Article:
The Western Saharan occupied territories harbour one of the world’s biggest phosphate deposits and one of West Africa’s richest shores. Moreover, there are serious indications of the presence of oil and gas reserves along the shoreline. These valuable natural resources have always been one of the motives for the Moroccan occupation.
Morocco’s illegal endeavours have received solid backing from international commerce. It is very problematic, ethically, politically as well as legally, when commercial interests cooperate with Moroccan authorities in order to do business in the occupied territories. The companies involved, claim that their contribution is intended to provide a positive economic development in Morocco. However, this is distorted truth. First of all, Western Sahara is not a part of Morocco. The “development” is therefore an active contribution in support of Morocco’s illegal claim to the neighbouring country.
A number of international companies are today political actors that reap profits from the conflict. While Morocco finances the occupation by usurping the country’s resources, most of the Sahrawis are forced to live in refugee camps in the Algerian dessert, in poverty and miserable conditions and not being allowed any benefits resulting from the profitable commercial activities in their homeland.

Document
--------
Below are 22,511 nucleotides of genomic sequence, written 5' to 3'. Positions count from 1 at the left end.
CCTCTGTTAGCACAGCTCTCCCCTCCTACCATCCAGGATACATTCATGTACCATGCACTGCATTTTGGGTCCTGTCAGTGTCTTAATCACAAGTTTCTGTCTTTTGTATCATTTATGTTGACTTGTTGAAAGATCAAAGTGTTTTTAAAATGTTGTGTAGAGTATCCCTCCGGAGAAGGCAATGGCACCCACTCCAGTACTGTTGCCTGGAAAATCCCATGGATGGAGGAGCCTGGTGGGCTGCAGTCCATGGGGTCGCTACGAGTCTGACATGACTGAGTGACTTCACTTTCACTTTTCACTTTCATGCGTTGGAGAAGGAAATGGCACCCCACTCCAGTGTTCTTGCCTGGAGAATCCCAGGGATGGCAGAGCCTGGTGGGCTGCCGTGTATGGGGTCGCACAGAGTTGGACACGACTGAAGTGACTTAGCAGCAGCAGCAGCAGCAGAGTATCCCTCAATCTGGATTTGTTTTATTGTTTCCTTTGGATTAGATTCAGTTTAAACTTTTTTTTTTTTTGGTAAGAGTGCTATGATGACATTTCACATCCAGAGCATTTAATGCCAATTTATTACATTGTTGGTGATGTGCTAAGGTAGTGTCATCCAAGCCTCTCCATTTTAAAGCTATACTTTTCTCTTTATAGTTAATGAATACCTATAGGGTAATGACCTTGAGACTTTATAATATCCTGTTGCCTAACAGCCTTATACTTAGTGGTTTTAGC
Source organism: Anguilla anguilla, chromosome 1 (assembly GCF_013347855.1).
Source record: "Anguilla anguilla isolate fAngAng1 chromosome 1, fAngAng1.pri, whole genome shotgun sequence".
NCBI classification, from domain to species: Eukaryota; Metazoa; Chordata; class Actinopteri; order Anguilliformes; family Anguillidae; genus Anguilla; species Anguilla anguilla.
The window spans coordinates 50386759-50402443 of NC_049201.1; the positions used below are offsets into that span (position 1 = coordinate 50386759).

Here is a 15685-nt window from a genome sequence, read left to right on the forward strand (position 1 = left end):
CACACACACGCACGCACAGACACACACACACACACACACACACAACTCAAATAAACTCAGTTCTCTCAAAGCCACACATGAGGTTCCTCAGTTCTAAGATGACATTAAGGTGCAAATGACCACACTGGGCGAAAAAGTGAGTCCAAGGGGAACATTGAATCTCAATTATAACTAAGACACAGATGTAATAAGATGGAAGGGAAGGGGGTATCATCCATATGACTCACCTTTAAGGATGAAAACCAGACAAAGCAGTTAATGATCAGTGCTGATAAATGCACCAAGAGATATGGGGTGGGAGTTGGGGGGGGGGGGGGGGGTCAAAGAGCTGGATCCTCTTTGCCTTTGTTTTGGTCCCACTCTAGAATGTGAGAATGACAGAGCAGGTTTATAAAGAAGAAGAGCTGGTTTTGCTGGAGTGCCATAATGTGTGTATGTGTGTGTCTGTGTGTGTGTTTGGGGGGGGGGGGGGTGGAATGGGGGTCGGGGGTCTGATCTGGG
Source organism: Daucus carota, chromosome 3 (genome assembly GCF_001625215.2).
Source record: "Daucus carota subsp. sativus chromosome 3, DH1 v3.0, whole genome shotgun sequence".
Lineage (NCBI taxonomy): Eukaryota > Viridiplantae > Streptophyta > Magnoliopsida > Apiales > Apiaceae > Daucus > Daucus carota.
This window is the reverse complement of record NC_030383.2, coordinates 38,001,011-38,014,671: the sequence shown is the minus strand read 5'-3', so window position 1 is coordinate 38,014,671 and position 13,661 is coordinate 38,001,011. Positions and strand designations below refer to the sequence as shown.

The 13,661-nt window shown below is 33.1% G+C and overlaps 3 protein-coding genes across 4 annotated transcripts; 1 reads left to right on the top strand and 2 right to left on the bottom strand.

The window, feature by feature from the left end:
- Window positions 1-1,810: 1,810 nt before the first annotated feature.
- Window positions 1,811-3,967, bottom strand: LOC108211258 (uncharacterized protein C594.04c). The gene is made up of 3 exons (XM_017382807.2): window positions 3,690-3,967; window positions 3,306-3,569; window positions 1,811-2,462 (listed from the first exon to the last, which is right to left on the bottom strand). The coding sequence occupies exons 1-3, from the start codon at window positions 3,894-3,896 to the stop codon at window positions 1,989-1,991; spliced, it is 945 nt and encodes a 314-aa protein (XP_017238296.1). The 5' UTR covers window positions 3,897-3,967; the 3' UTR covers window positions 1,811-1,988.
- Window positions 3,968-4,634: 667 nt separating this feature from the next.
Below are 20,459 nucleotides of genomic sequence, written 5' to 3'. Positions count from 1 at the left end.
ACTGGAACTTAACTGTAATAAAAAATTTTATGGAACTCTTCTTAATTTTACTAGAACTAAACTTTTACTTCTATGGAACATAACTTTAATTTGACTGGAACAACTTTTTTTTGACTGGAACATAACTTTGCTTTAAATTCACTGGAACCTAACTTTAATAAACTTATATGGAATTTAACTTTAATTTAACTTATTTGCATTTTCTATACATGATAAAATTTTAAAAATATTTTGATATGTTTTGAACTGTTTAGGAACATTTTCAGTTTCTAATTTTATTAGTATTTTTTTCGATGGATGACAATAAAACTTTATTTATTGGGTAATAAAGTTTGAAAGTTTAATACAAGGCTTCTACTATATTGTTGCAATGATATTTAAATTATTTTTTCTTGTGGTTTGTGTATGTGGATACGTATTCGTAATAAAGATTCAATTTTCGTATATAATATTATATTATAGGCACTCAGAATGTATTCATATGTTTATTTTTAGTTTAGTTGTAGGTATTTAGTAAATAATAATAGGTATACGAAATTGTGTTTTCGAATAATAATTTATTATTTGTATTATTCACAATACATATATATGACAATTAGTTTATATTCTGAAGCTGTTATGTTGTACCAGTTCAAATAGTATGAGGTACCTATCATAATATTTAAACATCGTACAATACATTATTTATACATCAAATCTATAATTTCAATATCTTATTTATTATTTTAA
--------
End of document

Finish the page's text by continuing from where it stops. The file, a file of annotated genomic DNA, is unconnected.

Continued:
The companies active in Western Sahara generate employment for illegal Moroccan settlers in the fishing industry, both through direct investment, and by exporting fishing products to countries abroad.
This type of activity undermines the wishes and interests of the majority of the Sahrawi population, and is therefore also in violation of international law. A large number of UN resolutions and international conventions define such activity as illegal.
Africa's last colony
Since 1975, three quarters of the Western Sahara territory has been illegally occupied by Morocco. The original population lives divided between those suffering human rights abuses under the Moroccan occupation and those living in exile in Algerian refugee camps. For more than 40 years, the Saharawi await the fulfilment of their legitimate right to self-determination.